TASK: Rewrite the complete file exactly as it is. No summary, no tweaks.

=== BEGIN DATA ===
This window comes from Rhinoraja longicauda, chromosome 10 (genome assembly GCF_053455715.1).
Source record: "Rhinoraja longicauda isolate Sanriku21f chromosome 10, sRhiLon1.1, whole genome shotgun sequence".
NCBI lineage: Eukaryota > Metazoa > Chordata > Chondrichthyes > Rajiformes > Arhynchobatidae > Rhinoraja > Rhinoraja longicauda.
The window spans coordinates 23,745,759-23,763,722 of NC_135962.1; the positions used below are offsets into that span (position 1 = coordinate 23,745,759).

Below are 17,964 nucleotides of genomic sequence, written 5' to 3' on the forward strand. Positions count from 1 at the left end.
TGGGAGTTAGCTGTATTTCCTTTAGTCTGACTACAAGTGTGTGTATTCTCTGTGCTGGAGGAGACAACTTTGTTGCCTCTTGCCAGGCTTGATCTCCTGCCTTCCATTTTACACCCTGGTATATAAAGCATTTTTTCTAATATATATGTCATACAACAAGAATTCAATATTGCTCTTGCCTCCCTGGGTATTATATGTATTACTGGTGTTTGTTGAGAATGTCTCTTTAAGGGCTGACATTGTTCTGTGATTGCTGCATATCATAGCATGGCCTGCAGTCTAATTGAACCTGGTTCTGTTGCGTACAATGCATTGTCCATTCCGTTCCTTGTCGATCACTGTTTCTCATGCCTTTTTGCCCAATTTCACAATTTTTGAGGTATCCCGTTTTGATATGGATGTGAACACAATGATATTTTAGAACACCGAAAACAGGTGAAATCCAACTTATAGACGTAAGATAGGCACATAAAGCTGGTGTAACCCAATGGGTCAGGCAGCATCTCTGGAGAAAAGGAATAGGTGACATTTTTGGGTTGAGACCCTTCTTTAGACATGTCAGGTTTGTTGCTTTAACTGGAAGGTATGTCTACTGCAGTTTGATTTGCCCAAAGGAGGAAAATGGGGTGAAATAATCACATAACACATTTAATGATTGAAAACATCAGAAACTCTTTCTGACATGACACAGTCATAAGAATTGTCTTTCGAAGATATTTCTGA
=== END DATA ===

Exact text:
This window comes from Rhinoraja longicauda, chromosome 10 (genome assembly GCF_053455715.1).
Source record: "Rhinoraja longicauda isolate Sanriku21f chromosome 10, sRhiLon1.1, whole genome shotgun sequence".
NCBI lineage: Eukaryota > Metazoa > Chordata > Chondrichthyes > Rajiformes > Arhynchobatidae > Rhinoraja > Rhinoraja longicauda.
The window spans coordinates 23,745,759-23,763,722 of NC_135962.1; the positions used below are offsets into that span (position 1 = coordinate 23,745,759).

Below are 17,964 nucleotides of genomic sequence, written 5' to 3' on the forward strand. Positions count from 1 at the left end.
TGGGAGTTAGCTGTATTTCCTTTAGTCTGACTACAAGTGTGTGTATTCTCTGTGCTGGAGGAGACAACTTTGTTGCCTCTTGCCAGGCTTGATCTCCTGCCTTCCATTTTACACCCTGGTATATAAAGCATTTTTTCTAATATATATGTCATACAACAAGAATTCAATATTGCTCTTGCCTCCCTGGGTATTATATGTATTACTGGTGTTTGTTGAGAATGTCTCTTTAAGGGCTGACATTGTTCTGTGATTGCTGCATATCATAGCATGGCCTGCAGTCTAATTGAACCTGGTTCTGTTGCGTACAATGCATTGTCCATTCCGTTCCTTGTCGATCACTGTTTCTCATGCCTTTTTGCCCAATTTCACAATTTTTGAGGTATCCCGTTTTGATATGGATGTGAACACAATGATATTTTAGAACACCGAAAACAGGTGAAATCCAACTTATAGACGTAAGATAGGCACATAAAGCTGGTGTAACCCAATGGGTCAGGCAGCATCTCTGGAGAAAAGGAATAGGTGACATTTTTGGGTTGAGACCCTTCTTTAGACATGTCAGGTTTGTTGCTTTAACTGGAAGGTATGTCTACTGCAGTTTGATTTGCCCAAAGGAGGAAAATGGGGTGAAATAATCACATAACACATTTAATGATTGAAAACATCAGAAACTCTTTCTGACATGACACAGTCATAAGAATTGTCTTTCGAAGATATTTCTGA